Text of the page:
Though the official numbers aren’t in, priests and parish staff from around the diocese say they don’t need a tally of participants to know that the Festival of Forgiveness held March 31 at 10 parishes around the diocese was again a time of healing and joy for many people.
The 12-hour event, in its second year in the Diocese of St. Cloud, is similar to “24 Hours for the Lord,” an event held by Pope Francis in Rome to help every person experience the power of God’s love and mercy through the sacrament of reconciliation.
Benedictine Father Edward Vebelun estimated that approximately 275 people participated in the Cold Spring deanery celebration of the Festival of Forgiveness held at Sts. Peter and Paul in Richmond. Priests from the deanery each took two-hour shifts to hear confessions.
“There was never a lull,” Father Vebelun said. “In fact, due to long lines, a second or third priest stepped in from time to time to provide an additional confessor.
“The feeling was both inspiring and humbling,” he said. “I had a powerful sense of people sincerely seeking God, and trying to purify their hearts, so that they could be an instrument of God’s love and mercy with their own lives. As people walked out of the church several glowing comments were heard like, ‘This was wonderful! I feel at peace.’”
St. Mary’s Cathedral in St. Cloud reported that between 650 and 750 people celebrated the sacrament of reconciliation and many participated in other times of prayer and reflection throughout the day, including the rosary, Chaplet of Divine Mercy and Mass with Bishop Donald Kettler.
Randy Symanitz, director of liturgy at the cathedral, heard comments from attendees mostly expressing that the day was beautiful and that participants felt “Christ’s forgiving presence in the sacrament of reconciliation,” he said. “They were grateful to St. Mary’s for hosting the event and hope it becomes an annual event.”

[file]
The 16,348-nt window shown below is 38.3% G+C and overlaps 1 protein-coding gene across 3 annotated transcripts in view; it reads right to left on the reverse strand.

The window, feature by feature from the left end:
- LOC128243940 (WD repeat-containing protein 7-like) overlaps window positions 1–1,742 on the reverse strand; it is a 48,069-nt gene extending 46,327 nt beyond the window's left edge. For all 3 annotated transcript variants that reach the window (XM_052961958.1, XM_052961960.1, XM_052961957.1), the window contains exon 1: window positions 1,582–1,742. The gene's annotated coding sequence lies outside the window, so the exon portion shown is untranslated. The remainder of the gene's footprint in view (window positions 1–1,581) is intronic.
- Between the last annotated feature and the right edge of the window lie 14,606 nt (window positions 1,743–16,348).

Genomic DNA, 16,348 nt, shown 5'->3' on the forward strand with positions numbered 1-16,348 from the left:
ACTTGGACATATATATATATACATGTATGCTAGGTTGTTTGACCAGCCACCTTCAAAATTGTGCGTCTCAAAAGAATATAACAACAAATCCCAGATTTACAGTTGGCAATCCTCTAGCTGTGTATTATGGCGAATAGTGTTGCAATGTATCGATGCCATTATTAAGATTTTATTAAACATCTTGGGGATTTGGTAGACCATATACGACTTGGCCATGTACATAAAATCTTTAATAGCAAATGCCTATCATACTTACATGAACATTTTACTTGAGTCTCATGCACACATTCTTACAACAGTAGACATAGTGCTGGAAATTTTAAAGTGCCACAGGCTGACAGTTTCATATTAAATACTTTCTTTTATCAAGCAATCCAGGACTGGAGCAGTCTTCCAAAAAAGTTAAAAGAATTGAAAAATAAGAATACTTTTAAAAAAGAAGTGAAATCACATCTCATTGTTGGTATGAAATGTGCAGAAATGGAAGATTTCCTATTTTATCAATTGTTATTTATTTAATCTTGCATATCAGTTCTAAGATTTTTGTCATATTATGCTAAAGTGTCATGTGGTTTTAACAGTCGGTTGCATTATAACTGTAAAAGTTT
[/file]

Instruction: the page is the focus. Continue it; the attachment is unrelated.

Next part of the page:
The church of St. Ann in Wadena hosted six priests from 12 surrounding parishes from 10 a.m. to 10 p.m. on March 31 for the equivalent of 42 hours of confessions, Father Aaron Kuhn reported.
“That means in half a day we celebrated the sacrament of reconciliation approximately 500 times in one church,” he said.
The day felt brief, he said, even though he spent about 11 hours “in the box.”
“As a priest-friend once told me, ‘Listening to sins is boring, but experiencing God’s grace of healing and forgiveness is inspiring!’ This is certainly true when I think of what encourages me most about a day like this,” Father Kuhn said. “Jesus still saves and sanctifies the multitudes by forgiveness of their sins. When we commit ourselves to seeking his mercy in the sacrament, he is trustworthy and reliable.”
Another thing he noticed was the “great graces of consolation and relief that many people exhibited on their faces after celebrating the sacrament.”
“So many of us carry large burdens on our spiritual shoulders, and it is tremendously beneficial to share them with Jesus,” Father Kuhn said. “The consensus from everyone I talked to was, ‘We need to do this more often.’ I hope we do.”